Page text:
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Hoffmann, R. A wiki for the life sciences where authorship matters. Nature Genetics (2008)

The protein kinase Gcn2p mediates sodium toxicity in yeast.

Phosphorylation of the alpha-subunit of eukaryotic initiation factor 2 (eIF2alpha) is a conserved mechanism regulating protein synthesis in response to various stresses. A screening for negative factors in yeast salt stress tolerance has led to the identification of Gcn2p, the single yeast eIF2alpha kinase that is activated by amino acid starvation in the general amino acid control response. Mutation of other components of this regulatory circuit such as GCN1 and GCN3 also resulted in improved NaCl tolerance. The gcn2 phenotype was not accompanied by changes in sodium or potassium homeostasis. NaCl induced a Gcn2p-dependent phosphorylation of eIF2alpha and translational activation of Gcn4p, the transcription factor that mediates the general amino acid control response. Mutations that activate Gcn4p function, such as gcd7-201, cpc2, and deletion of the translational regulatory region of the GCN4 gene, also cause salt sensitivity. It can be postulated that sodium activation of the Gcn2p pathway has toxic effects on growth under NaCl stress and that this novel mechanism of sodium toxicity may be of general significance in eukaryotes.[1]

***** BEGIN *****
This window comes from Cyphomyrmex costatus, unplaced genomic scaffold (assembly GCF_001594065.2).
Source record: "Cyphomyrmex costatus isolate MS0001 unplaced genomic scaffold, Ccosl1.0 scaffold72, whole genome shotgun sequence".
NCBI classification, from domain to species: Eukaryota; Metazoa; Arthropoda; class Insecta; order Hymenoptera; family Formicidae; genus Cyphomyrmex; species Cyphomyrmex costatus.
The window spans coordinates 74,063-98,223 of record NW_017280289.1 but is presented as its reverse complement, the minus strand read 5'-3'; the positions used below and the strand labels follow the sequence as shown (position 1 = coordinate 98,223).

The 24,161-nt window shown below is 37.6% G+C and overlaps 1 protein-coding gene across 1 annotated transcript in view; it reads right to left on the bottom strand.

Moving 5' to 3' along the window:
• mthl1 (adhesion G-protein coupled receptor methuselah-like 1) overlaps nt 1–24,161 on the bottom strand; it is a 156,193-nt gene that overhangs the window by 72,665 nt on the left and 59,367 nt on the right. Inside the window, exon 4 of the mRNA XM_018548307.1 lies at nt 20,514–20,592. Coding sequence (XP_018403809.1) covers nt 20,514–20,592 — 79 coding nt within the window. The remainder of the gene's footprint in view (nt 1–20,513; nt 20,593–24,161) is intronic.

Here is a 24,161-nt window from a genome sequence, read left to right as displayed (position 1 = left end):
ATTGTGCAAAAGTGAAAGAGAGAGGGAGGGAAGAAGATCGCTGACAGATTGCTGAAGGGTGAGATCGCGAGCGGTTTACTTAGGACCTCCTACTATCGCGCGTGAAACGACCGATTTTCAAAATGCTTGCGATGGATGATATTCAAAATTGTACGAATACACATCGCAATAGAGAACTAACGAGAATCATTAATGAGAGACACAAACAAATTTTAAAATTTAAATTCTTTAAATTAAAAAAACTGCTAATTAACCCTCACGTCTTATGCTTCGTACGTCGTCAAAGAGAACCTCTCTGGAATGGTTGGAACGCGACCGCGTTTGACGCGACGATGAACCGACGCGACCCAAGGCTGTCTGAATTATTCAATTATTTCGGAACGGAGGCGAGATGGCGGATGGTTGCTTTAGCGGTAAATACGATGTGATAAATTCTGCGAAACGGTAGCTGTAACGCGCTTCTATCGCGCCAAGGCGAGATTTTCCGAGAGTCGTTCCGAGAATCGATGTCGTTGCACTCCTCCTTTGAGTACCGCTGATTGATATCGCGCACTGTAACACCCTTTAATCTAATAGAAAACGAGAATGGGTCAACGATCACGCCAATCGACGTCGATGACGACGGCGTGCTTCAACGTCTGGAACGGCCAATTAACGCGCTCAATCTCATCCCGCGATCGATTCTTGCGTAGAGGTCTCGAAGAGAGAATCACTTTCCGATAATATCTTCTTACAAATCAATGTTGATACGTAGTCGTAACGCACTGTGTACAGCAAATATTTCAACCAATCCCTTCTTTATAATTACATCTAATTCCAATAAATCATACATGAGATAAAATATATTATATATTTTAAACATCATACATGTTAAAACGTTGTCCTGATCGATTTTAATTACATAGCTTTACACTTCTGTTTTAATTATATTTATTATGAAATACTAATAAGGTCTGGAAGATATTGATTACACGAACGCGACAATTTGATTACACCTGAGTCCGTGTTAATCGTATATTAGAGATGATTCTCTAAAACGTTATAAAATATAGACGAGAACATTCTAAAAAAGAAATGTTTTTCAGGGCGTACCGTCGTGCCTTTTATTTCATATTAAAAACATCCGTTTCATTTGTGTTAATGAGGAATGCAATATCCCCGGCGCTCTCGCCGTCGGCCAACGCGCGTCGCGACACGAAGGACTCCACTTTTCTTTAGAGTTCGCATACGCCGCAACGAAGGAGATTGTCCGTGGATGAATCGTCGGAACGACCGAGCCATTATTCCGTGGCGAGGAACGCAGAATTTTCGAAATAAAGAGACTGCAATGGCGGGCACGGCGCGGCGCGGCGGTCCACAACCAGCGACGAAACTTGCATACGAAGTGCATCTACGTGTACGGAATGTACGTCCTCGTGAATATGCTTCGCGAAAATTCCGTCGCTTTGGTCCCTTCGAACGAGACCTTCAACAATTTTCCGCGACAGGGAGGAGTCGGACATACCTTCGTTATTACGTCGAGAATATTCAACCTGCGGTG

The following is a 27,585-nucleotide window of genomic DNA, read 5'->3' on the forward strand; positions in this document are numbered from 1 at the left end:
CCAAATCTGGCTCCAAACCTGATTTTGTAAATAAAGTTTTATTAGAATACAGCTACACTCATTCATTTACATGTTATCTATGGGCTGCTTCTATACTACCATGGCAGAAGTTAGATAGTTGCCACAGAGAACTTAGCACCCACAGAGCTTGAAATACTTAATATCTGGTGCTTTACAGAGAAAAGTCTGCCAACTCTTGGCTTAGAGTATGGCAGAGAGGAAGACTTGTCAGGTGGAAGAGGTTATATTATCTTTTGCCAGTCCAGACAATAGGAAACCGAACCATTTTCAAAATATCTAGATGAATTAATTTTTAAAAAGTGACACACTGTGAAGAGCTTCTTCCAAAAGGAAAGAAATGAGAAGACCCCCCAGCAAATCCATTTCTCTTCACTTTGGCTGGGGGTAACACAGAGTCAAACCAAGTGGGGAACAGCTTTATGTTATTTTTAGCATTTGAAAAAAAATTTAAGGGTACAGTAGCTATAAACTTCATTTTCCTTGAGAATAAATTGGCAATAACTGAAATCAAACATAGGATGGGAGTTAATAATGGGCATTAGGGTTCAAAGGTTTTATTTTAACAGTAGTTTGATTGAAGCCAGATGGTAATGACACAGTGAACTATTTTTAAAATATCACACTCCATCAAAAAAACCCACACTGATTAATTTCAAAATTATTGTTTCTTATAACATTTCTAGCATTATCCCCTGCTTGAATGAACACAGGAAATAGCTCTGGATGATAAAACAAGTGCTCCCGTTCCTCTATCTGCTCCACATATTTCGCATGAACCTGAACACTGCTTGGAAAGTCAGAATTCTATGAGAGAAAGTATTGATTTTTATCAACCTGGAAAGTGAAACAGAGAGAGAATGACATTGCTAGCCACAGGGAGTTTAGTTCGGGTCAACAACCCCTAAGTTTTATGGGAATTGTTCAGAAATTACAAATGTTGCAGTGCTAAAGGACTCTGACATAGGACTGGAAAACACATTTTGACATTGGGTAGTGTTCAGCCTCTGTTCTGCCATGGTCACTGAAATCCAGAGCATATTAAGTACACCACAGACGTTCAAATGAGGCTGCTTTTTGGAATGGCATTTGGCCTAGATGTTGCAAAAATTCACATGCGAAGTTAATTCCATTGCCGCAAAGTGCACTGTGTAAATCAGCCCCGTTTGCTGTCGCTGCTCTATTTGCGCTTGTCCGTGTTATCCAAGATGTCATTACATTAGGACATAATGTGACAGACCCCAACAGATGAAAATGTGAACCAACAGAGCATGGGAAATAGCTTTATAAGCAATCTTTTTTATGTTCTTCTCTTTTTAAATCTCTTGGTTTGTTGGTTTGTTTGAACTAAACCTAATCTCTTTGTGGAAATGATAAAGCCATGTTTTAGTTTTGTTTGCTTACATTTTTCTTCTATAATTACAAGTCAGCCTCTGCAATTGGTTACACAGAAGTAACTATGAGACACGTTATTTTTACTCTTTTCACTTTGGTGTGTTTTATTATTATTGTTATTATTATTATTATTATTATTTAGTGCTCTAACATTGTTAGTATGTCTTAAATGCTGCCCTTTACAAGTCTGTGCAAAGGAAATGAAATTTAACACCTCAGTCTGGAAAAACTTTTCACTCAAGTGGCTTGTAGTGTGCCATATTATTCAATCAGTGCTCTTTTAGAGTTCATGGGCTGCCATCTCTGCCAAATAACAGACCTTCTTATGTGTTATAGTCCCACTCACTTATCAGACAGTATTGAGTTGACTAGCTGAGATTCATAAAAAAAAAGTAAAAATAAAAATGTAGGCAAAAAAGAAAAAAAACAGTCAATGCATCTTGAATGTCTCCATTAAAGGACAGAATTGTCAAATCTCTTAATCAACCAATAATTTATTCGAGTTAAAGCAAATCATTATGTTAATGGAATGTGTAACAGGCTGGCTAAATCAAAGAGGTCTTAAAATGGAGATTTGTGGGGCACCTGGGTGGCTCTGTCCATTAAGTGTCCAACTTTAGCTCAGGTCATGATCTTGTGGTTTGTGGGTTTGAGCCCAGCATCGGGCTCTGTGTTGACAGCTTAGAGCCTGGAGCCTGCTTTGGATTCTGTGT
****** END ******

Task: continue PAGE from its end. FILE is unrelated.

1. The protein kinase Gcn2p mediates sodium toxicity in yeast. Goossens, A., Dever, T.E., Pascual-Ahuir, A., Serrano, R. J. Biol. Chem. (2001) [Pubmed]
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